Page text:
One of the methods the open borders lobby utilizes in its never-ending campaign to demonize any attempt at immigration enforcement by the United States is selective omission. A perfect illustration of this strategy is a story published by Global Post several days ago.
The ostensible hook is the number of Americans allegedly living in Mexico without documentation-the type of man bites dog story that is always alluring to incredibly lazy journalists. But the real intent of this piece is demonstrating how humane and decent Mexican immigration authorities are, contrary to everything you’ve heard or read about through ill-informed American media outlets.
The only problem with this narrative is that it’s completely misleading, if not outright false. The only reason some Mexican immigration laws might appear lenient at all is because the international outcry over their draconian nature forced Mexico to alter its reprehensible and deeply hypocritical policies towards undocumented foreign nationals. As this fantastic article in USA Today points out, people living in Mexico illegally were eligible for a ten year prison sentence only two years ago! So yes, now these same individuals are only subjected to a fine, but that is a result of concerted international pressure exerted upon Mexico to change its inhumane policy.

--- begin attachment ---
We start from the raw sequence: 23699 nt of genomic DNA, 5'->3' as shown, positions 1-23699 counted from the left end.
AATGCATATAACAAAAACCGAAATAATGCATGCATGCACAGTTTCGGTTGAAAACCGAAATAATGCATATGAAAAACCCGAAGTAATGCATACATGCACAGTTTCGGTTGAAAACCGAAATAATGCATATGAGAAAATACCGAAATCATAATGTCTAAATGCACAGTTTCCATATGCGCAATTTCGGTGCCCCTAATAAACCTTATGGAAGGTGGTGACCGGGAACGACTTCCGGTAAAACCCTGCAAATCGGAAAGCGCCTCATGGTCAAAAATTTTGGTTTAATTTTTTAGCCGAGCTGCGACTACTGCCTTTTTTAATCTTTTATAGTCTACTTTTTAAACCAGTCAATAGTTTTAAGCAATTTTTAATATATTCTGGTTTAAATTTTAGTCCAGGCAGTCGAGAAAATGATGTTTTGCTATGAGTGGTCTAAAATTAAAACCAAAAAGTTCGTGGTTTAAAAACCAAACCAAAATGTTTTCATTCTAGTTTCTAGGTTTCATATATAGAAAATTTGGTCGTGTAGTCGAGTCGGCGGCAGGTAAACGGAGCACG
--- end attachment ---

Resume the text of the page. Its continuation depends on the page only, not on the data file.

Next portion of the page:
As the same article details, Mexican authorities are still required to demand identification when approached by a foreigner, a provision much harsher than anything envisioned by the people who drafted Arizona’s much-maligned SB 1070. Mexican authorities still routinely harass and inflict harm upon migrants from countries in Central America, as well as legal visitors and residents-from any country-who have virtually none of the civil rights accorded to foreigners living in the United States, as a quick perusal of the Mexican constitution demonstrates.
In short, the myth that Mexico treats foreigners-whether in that country legally or without authorization-in anything approaching a fair and just manner is just that, a myth. One that the media in this country might like to project, but which ultimately bears no relation to the reality most immigrants/aliens living in Mexico experience on a daily basis.